Submitted letters to the editor and other parties. Only a few of these were published.
Wednesday, December 22, 2004
To the editor:
The additional $5.6 billion per year slated for the New York City public-education system would bring the cost per pupil to more than $16,000 per year (“Peg Money For Pre-K, Overcrowding, Says UFT Chief,” Park Slope Courier, Dec. 20). Many children in public schools could get a better education at lower cost in a private school, if only the Department of Education would take advantage of the well-known fact that the private sector always produces goods and services of better quality and at lower cost than government does. Would you want the government manufacturing and selling your canned corn?
UFT chief Randi Weingarten doesn’t suggest how to use the additional money to relieve overcrowding. They never do, but it could mean building new facilities at enormous expense, money that could be spent instead raising teacher salaries dramatically so as to attract better teachers.
The experience of Milwaukee can be used to reduce overcrowding and save money at the same time. Simply offer each parent in an overcrowded school $3,000 per year to put toward private- or parochial-school tuition, or homeschooling, if they will take their child out and educate the child elsewhere. If the school is still overcrowded, offer $4,000, and so on. For each parent who accepts the offer, the taxpayer saves $12,000 or $13,000 per year, parents get to choose exactly the schooling that suits their child best, and the child gets a better education. Everyone wins except bureaucrats, ideologues, and union bosses.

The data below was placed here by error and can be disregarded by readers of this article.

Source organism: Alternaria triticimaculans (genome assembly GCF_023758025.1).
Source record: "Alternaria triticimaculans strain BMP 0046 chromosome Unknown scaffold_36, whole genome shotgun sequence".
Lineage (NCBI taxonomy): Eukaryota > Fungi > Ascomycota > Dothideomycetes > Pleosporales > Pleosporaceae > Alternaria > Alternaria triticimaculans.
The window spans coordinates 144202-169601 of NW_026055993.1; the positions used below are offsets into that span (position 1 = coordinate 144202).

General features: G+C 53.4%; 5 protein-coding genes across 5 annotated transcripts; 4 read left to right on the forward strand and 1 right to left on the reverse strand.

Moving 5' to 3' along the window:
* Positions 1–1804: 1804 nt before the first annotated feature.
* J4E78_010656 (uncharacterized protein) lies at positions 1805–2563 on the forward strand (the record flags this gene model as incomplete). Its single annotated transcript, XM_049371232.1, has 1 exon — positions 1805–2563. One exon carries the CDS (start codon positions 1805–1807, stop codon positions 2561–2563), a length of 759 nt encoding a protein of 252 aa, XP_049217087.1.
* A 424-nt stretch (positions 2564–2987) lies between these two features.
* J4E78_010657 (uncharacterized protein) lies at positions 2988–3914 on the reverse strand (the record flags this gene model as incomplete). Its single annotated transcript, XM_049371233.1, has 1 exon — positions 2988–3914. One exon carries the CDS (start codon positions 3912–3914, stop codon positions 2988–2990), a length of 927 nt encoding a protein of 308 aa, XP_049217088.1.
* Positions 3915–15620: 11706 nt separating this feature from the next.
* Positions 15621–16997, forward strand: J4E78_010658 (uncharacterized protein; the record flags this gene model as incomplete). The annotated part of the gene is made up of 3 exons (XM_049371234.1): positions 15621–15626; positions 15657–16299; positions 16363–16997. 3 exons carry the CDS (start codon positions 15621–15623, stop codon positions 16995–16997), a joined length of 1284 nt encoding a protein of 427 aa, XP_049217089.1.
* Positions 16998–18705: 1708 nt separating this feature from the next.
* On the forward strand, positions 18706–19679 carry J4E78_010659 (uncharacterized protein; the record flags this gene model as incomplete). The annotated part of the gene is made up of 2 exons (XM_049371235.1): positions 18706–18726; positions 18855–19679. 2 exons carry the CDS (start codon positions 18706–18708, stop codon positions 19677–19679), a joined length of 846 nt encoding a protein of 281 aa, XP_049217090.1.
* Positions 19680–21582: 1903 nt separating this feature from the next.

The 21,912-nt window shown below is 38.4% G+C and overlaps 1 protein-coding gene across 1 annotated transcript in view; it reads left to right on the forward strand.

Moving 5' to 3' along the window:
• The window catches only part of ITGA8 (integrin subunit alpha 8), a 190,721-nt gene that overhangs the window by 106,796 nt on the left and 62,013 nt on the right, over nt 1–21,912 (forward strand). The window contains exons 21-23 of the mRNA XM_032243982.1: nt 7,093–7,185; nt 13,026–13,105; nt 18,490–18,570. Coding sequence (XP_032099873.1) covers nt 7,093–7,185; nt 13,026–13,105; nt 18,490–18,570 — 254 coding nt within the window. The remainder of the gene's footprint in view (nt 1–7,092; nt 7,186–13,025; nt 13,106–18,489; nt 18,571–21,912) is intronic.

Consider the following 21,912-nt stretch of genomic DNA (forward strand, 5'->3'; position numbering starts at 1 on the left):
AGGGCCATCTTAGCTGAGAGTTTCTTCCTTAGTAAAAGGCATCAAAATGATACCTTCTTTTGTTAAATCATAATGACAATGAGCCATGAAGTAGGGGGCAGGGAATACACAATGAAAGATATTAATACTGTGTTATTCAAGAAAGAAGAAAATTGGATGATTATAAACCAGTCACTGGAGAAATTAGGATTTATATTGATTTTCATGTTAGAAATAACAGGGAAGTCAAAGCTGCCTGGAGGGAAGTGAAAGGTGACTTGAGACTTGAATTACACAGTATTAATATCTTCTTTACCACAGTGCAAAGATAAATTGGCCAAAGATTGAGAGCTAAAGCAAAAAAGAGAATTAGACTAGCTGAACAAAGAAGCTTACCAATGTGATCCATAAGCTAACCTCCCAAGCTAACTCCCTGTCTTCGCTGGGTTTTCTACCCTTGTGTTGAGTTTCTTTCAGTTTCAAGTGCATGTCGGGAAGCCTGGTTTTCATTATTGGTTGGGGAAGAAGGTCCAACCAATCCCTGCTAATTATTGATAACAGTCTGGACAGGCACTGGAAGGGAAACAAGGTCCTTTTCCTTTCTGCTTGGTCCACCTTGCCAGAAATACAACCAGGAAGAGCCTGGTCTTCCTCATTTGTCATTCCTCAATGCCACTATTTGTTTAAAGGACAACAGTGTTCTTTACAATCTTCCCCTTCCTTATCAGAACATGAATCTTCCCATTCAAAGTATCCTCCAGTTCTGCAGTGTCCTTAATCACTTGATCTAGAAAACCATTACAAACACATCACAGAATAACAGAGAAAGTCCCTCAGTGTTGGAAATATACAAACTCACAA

Sunday, December 05, 2004
To the editor:
As a descendent of real slaves, I am deeply offended by Alan Slater dismissing the real horror of slavery by referring to restroom attendants as slaves (“Bathroom Slavery,” Letters, Flatbush Life, Dec.6). These restroom attendants were not torn from their families, transported to a strange land in unspeakable conditions, held against their will, forced to work, beaten, and raped. There are many higher-paying jobs available to people of little skills they could have taken, such as nanny or house cleaning, but I guess those are too much like real work compared to sitting quietly in an elegant restroom all day.
My prediction? These jobs will disappear now that restaurants have to pay for services they were previously getting for free. Many people don’t like restroom attendants anyway and would rather do their business in private.
On top of it, Mr. Slater is guilty of very serious literary malfeasance, since his so-called letter first appeared as an editorial in the New York Daily News on Oct. 10, 2004, under the title “The Slaves of New York.” The editorial can be viewed in part free of charge on nydailynews.com, and the full editorial can be purchased. Search on “bathroom slaves”. Even if Mr. Slater works for the Daily News and wrote the editorial, he should not have submitted it as a letter.
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